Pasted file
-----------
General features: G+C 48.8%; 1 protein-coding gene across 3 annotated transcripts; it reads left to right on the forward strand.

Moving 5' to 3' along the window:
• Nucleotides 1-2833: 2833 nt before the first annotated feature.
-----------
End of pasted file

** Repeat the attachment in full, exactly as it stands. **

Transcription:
General features: G+C 48.8%; 1 protein-coding gene across 3 annotated transcripts; it reads left to right on the forward strand.

Moving 5' to 3' along the window:
• Nucleotides 1-2833: 2833 nt before the first annotated feature.